As presented in previous Sections, MPC implements a multi-rail engine and a signaling network. However, in order to be able to create endpoints, there are some cases when a process would like to query information from another one without knowing it explicitly. The case which is of particular interest in this paper is the on-demand connection when, for example, two processes are exchanging and building their Queue-Pair information. This can be illustrated with a TCP analogy, where the IP address and remote port have to be exchanged prior to establishing a connection. When MPI starts, processes are usually disconnected and connected on demand. To do so, MPI runtimes rely on the process management interface (PMI) provided by the launcher. PMI provides a Key-Value Storage (KVS) which is relied upon to bootstrap connections, prior to MPI processes creation. MPC naturally relies on the PMI, but it also implements its own bootstrap system in order to limit the amount of information to be exchanged with the PMI. Indeed, if there are thousands or even millions of processes it can be costly to exchange the whole information relative to all the ranks in an all-to-all manner, particularly prior to having any high-performance communication substrate. To circumvent this, MPC defines the notion of rail topology. In all cases, there must be a rail accepting all messages with a ring topology (see tcp_mpi in Figure 3). This rail is initialized using solely the PMI KVS, exchanging, in this case, rank:host:port tuples.
Later on-demand connections, however, will not rely on the PMI, but on control messages which can be routed through the network until their destination. Such messages use a distance metric and take advantage of any route and any rail. Consequently, even if only a TCP ring is present during startup, it is highly probable that “shortcuts” will appear as MPI processes start communicating. This property is at the core of MPC’s ability to checkpoint-restart. Indeed, existing checkpointing tools are not able to save the network state for high-speed networks unless by wrapping all existing API calls. This leads to important overheads, for example, in the case of Infiniband. Instead, such tools are limited to solely restoring TCP sockets between processes. As we will further discuss, this capability in MPC allows restored MPI programs to operate immediately after the restart, instead of relying on a complete network re-initialization through a PMI key exchange.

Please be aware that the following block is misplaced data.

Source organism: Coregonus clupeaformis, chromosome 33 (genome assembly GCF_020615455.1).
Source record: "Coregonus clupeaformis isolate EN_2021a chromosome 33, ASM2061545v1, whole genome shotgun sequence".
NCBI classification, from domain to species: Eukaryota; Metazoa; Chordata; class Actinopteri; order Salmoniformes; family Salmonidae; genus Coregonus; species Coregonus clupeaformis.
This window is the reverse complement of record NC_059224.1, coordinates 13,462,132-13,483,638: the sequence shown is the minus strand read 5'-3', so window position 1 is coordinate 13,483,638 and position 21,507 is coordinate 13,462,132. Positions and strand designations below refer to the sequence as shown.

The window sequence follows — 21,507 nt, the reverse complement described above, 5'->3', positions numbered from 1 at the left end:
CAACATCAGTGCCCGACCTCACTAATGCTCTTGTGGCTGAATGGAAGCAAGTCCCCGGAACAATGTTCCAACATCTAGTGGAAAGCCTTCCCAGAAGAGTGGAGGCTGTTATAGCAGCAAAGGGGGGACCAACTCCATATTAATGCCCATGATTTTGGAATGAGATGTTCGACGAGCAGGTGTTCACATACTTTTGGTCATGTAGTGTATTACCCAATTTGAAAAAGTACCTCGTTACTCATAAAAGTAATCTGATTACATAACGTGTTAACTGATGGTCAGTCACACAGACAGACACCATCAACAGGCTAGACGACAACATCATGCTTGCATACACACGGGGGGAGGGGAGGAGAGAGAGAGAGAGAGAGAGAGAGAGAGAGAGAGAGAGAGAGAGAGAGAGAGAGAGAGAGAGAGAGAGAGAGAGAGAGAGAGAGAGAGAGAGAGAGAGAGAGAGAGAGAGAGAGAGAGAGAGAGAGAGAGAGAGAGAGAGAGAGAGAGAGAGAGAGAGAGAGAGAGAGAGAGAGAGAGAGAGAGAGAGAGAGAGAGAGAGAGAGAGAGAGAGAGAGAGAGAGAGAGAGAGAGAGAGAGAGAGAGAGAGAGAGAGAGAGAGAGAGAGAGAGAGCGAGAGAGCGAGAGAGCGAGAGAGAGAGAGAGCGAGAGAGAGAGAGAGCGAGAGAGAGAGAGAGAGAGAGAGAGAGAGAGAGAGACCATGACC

The main points to remember are MPC’s multi-rail engine and its ability to manage endpoints of multiple types to enable communication. These endpoints are stored in an ordered list and go through an election mechanism. MPC relies on the PMI only to bootstrap an initial ring which is relied upon to convey later on-demand connection requests. Thanks to its modular definition, MPC is capable of closing a given rail removing all references to the associated network. It is this mechanism, combined with signaling, that enables MPC’s transparent checkpointing capabilities without wrapping network calls.
5.3 DMTCP Support
We leverage the DMTCP checkpointing tool to transparently save the state of an MPI program. In particular, we show how the MPI runtime can work with a transparent checkpointing tool to enable support for high-speed networks. When using specialized networking hardware, such as Infiniband (IB), care must be taken with respect to initialization and handling of dedicated objects like queue pairs. Moreover, even if part of this context is saved in a transparent checkpoint, restarting must avoid errors that could occur by launching the program without setting up a connection to the Host-Channel Adapter (HCA) within the process first. If we omit the question of high-speed networking, checkpointing with DMTCP is transparent and relies on submitting requests to a daemon in charge of the process without synchronization from the application or the runtime. However, to deal with high-speed networks in a more efficient manner, a contribution from the runtime is necessary to avoid large overheads. We propose to leverage a dedicated modular network management infrastructure developed in the MPI runtime to both reset and initialize networks on the fly to enable such checkpoints. As far as transparent checkpointing is concerned this paper makes the following contributions:
The definition of a collective checkpoint interface enabling transparent checkpointing in MPI runtimes (Section 5.3.4);
The concept of an in-band signaling network with the associated routing, and the use of multi-rail logic to enable partial checkpointing (Section 5.2);
General MPI implementation of transparent checkpointing including high-speed networks.